13. Literature Review (Freeth et al., 2005)

  14. Findings by Outcome – collapsed (Freeth et al., 2005)

  15. Key messages with examples: Wide range of positive outcomes associated with IPE: Richardson, Montemuro, Cripps, Mohide, & Macpherson (1997) Mixed, neutral and negative reactions provide useful lessons Clinebell & Stecher (2003) McCallin (2001) Literature Review (Freeth et al., 2005)

  16. Literature Review • Key messages: (Freeth et al., 2005)

  17. Effective Collaborative Interventions implemented in Pediatrics

  18. Effective Collaborative Interventions implemented in Pediatrics

  19. Effective Collaborative Interventions implemented in Pediatrics

  20. Effective Collaborative Interventions implemented in Pediatrics

  21. Team Building is important Team Development is necessary Regular Interdisciplinary Rounds Interdisciplinary Assessments Maintain Collaborative Quality Design Improvements to your Practice Practice by Reviewing Performance Data Take Home Message:

  22. Foster IPP Skills, Attitudes and Behaviors within your team and Model to & Mentor Students. Provide didactic information package to students prior to their clinical placement. Orient students to Spina Bifida Team Members early on in the rotation Set clear, achievable & measurable goals Have students Identify Roles & Tasks of each professional involved in the team and compare them to actual R & T. i.e.: what do you think is the role of the Social Worker/Nurse… on this team? Where do you see their intervention within this client’s plan of care? What do you see as your role on this team? How To Teach IPP to Students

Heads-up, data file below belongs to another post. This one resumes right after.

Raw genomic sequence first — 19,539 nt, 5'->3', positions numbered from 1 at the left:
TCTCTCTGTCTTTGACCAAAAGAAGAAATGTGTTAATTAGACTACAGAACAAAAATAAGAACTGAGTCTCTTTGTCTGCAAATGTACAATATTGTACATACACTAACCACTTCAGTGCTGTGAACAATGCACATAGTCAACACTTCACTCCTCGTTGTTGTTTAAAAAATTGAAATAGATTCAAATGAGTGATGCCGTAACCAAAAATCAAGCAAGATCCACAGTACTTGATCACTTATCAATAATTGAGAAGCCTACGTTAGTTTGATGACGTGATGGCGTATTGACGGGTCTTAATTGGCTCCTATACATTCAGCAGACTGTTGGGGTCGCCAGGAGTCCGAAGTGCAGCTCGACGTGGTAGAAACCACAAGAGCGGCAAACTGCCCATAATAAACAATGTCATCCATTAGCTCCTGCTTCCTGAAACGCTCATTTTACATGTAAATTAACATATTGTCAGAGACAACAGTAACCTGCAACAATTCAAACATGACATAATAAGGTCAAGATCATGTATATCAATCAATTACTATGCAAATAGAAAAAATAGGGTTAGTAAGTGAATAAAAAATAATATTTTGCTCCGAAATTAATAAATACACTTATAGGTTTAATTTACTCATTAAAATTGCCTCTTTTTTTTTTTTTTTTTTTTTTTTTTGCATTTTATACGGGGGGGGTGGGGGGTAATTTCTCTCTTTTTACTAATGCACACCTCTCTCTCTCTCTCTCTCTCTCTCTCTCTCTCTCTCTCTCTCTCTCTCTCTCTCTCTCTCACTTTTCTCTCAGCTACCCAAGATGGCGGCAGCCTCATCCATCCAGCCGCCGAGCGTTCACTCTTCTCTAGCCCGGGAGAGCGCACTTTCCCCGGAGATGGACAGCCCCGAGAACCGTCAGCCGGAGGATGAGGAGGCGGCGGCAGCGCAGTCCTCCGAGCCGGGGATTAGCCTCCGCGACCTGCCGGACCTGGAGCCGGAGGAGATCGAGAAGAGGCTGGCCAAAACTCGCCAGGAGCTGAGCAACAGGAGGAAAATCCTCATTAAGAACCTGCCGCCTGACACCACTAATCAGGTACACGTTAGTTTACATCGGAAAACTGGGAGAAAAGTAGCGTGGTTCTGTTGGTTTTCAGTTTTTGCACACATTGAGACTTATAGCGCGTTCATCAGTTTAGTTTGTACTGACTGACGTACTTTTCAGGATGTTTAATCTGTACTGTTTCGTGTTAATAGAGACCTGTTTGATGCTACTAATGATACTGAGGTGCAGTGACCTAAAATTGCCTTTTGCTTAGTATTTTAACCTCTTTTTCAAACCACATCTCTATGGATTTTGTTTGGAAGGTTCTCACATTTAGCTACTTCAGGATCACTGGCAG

23. Use Simulation to present a typical case to all students as a group exercise. Map out process from admission to discharge Allow them to practice as an IP team & come up with a plan Facilitate their discussion and redirect if necessary Prepare a list of typical questions and answers (Q & A) parents may have about your team functioning, process and expected outcomes. Have students pretend to be another professional and prepare a Mock Team Meeting. How To Teach IPP to Students

  24. Shadowing (walking through the day of another professional) Scaffolding (breaking-up tasks into smaller parts) Situated Learning Principles (beginning at the edge & moving towards the center) Peer Coaching/Enhancing Metacognition (K/KDK/DKDK) Simulation Real Case Studies Small Group Discussions (IP) Peer discussions (intra) Videotaping sessions Provide time for students to meet prior to next clinic to share & discuss issues Sample Methods

  25. Definitions Why Interprofessional Education? Literature Review (Freeth et al., 2005) How To? Discussion Summary

  26. Areskog, N. H. (1994). Multiprofessional education at the undergraduate level. In K. Soothill, L. Machay, & C. Webb (Eds.), Working together?: Interprofessional relations in health care. London: Edward Arnold. Barr, H. (March, 2002). Interprofessional Education: Today, Yesterday and Tomorrow. Published as Occasional Paper No1, The UK Centre for the Advancement of Interprofessional Education (CAIPE). Freeth, D., Hammick, M., Reeves, S., Koppel, I., Barr, H., & Ashcroft, J. (2005). Effective interprofessional education: Development, delivery & evaluation. Malden, MA: Blackwell Publishing Inc. Harden, R. M. (1998). Effective multiprofessional education: a three-dimensional perspective. Medical Teacher 20, 5, 402-408. Zwarenstein et al., (2004) References